Mark Binelli's Detroit City Is the Place to Be is a nuanced portrait of a once-great American industrial city's fall into decay, and its recent, tentative renaissance. Binelli, also a novelist and contributing editor for Rolling Stone, tells us the 10 cities that have received the finest treatment in literature, and the books to read for each.
When I started thinking about my favorite cities in literature, I quickly realized I’d need to impose a minimal number of arbitrary constraints on the game or otherwise risk burying myself. And so: no to the excruciatingly obvious (Ulysses, A Moveable Feast), and no repeat cities, either (with the exception of New York, because, come on, it’s New York; henceforth this exemption shall be referred to as “the Joseph Mitchell Clause”), and my list would be divided equally between works of fiction and nonfiction.
Also, the city in question, and this particularly applies to the novels, needed to be more than mere setting. Whatever that means; it’s fairly subjective, I know. As annoying as it can be when people refer to a city as “another character” in a book, I guess that comes closest to the sense of this last criterion.
Here’s the list, in alphabetical order:
Watermark by Joseph Brodsky - A slender meditation on Venice by the exiled Russian poet, filled with lines like this: “‘Depict! Depict!’ [the morning light] cries to you, either mistaking you for some Canaletto or Carpaccio or Guardi, or because it doesn’t trust your retina’s ability to retain what it makes available... Perhaps art is simply an organism’s reaction against its retentive limitations.”
Invisible Cities by Italo Calvino - Calvino’s books were some of the first that made me want to write fiction. Much later, I mined Invisible Cities, one of his masterpieces — a dialogue between Marco Polo and Kublai Khan that’s also a series of prose poems about the metaphorical potential of the city — for the epigraph to Detroit City Is the Place to Be, Detroit being a city that’s long existed as a sort of (to borrow the apt phrasing of one headline writer) “Metaphoropolis.”
City of Quartz by Mike Davis - Davis has written extensively, and brilliantly, about Los Angeles, but City of Quartz, for my money, is his greatest book about one of my favorite American cities. As simultaneously visionary and paranoid as a Philip K. Dick novel, it is populated with an eccentric cast of characters ranging from L. Ron Hubbard to Ornette Coleman.
Miami by Joan Didion - Speaking of California, Didion remains unmatched when she’s writing about her home state in essential collections like Slouching Towards Bethelem and The White Album. But it’s so much fun watching her cruel precision trained upon wildly unfamiliar terrain, like, say, Miami Vice-era Miami — oh, don’t you wish she and Michael Mann had taken a breakfast meeting at the Sunset Marquis in the Eighties? — a city where, she notes acidly in the book’s opening lines, “Havana vanities come to dust.”
The Jew of New York by Ben Katchor - An overstuffed, Pynchonesque graphic novel by one of the medium’s best, set, as all of Katchor’s comics are, in a quasi-historical Gotham(ish) fantasia that will make you nostalgic for block-long button districts that probably never actually existed. His two collections of Julius Knipl, Real Estate Photographer strips cover similar terrain, and are also highly recommended.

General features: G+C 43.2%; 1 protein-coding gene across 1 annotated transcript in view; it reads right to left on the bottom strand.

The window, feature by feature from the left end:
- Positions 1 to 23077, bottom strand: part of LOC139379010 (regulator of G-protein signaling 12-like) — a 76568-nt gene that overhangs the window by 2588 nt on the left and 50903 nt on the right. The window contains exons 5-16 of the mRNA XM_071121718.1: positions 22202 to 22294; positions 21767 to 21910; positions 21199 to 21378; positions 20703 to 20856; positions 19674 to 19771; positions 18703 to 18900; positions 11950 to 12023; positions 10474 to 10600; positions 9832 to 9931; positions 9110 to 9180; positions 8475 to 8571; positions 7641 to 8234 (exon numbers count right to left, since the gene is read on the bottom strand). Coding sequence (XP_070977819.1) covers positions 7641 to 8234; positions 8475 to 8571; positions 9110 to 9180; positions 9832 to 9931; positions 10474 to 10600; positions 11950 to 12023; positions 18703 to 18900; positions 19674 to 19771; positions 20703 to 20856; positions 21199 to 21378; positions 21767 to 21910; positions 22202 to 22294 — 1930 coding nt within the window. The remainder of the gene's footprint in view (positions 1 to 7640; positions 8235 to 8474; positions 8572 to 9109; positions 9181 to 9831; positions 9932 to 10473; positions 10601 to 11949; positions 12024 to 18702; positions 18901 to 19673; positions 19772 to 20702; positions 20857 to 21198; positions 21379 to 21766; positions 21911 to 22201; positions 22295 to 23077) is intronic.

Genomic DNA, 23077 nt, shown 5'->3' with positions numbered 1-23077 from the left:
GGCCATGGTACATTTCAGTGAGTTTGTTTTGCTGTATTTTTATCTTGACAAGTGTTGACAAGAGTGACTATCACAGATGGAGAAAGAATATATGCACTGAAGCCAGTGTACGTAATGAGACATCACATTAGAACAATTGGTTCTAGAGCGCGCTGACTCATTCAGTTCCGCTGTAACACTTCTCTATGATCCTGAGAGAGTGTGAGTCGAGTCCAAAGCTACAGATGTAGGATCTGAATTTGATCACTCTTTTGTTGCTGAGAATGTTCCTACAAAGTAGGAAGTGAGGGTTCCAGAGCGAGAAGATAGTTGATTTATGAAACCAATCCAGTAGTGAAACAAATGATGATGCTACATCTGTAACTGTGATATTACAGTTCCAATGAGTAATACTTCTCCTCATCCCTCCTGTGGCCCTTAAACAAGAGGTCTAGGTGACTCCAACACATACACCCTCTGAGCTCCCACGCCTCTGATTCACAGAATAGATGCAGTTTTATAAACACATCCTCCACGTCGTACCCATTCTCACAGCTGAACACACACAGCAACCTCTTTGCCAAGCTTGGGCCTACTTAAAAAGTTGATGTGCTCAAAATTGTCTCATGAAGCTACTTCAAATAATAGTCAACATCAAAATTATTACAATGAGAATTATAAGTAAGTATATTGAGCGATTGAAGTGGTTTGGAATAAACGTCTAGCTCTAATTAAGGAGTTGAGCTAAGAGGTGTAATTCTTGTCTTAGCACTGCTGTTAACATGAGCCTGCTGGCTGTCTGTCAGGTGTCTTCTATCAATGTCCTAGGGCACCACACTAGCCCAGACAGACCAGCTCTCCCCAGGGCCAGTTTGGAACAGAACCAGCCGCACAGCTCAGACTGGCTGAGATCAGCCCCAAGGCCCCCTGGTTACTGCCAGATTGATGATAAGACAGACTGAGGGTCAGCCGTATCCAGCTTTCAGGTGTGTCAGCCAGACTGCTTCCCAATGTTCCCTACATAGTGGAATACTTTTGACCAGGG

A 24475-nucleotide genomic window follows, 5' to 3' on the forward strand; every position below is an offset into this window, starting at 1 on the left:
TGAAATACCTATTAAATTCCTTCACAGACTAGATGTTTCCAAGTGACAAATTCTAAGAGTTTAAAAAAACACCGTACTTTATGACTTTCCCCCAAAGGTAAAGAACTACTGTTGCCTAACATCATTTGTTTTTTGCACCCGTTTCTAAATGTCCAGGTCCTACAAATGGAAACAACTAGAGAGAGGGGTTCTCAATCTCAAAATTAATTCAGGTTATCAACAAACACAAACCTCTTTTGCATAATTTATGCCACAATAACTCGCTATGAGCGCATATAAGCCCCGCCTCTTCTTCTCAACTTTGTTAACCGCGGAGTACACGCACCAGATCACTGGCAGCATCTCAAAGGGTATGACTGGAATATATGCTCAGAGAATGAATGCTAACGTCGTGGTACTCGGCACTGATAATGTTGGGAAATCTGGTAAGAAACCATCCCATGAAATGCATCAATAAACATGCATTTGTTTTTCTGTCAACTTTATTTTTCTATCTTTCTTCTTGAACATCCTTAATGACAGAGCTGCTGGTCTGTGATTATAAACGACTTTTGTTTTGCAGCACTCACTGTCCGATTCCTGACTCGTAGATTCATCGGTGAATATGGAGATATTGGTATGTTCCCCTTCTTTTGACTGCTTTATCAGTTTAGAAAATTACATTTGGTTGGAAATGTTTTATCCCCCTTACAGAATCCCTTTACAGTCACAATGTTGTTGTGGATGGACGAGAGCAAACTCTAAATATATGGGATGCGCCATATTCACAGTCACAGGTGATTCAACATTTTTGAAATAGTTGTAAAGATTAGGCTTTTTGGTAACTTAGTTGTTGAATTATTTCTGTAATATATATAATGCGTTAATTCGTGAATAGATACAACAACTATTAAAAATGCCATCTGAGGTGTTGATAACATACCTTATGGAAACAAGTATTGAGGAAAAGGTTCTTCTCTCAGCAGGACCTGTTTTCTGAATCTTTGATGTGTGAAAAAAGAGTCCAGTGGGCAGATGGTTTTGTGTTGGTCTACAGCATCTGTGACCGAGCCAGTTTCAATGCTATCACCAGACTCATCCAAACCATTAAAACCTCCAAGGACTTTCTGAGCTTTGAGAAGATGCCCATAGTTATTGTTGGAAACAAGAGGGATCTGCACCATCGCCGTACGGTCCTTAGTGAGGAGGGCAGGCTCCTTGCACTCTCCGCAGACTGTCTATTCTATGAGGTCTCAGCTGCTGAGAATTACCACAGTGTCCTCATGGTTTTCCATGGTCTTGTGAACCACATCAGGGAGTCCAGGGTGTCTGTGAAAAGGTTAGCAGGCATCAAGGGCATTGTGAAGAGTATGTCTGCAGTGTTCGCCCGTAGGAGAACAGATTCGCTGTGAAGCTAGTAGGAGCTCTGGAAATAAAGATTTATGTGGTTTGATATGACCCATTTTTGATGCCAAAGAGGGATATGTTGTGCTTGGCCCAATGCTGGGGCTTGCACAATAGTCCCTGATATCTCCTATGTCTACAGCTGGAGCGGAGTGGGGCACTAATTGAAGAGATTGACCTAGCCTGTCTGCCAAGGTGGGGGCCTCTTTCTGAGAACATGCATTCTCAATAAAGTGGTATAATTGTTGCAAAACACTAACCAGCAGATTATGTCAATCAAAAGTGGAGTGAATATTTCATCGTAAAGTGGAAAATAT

City Primeval by Elmore Leonard - Detroit! As you can imagine, picking one Motor City book wasn’t easy for me. I almost went with Getting Ghost, Luke Bergmann’s account of his harrowing embed with a pair of teenage drug dealers, which is as visceral and moving as any season of The Wire. But this Elmore Leonard novel perfectly captures the bad old Detroit of a different era (the late Seventies), and citing it gives me the opportunity to ask: why hasn’t any filmmaker adapted this book as a period piece yet?!
Leaving the Atocha Station by Ben Lerner - I spent a summer living in Barcelona, but only a few days in Madrid, and never loved it. I did love this debut novel by a young poet, though, which takes place at the time of the 2004 Madrid subway bombings and channels W.G. Sebald in way that’s far more interesting, for my money, than another Sebaldian homage published the same year, Teju Cole’s Open City.
Between Meals by A.J. Liebling - Liebling on New York would have been a solid choice, of course —and if you’re in the mood for that, definitely check out the longtime New Yorker staffer’s Back Where I Came From and The Telephone Booth Indian — but I had to go with his Paris eating memoir. Bringing a true glutton’s zeal to his task, Liebling lovingly conjures favorite bistros of his youth and describes a dozen (“or possibly eighteen”) oysters and a thick marrow-topped steak as a “sensibly light meal.”
A Map of Tulsa by Benjamin Lytal - I had a chance to read an early copy of this debut novel, out next year, and set in the only city on this list I’ve never visited. I can’t say the book will make you rush out and book a flight to Oklahoma, but it’s a wonderful portait of a particular time in a young person’s life and how the most aching significance can be projected onto a place (like Tulsa), simply because it used to be yours.
Up in the Old Hotel by Joseph Mitchell - The Master; there’s really no better book about New York. The opening sentence of the title essay —“Every now and then, seeking to rid my mind of thoughts of death and doom, I get up early and go down to Fulton Fish Market”—might call to mind the first few lines uttered by Ishmael. Which is fitting: taken in total, the stories in Up in the Old Hotel comprise a tour de force as vital, eccentric and distinctively American as Moby-Dick.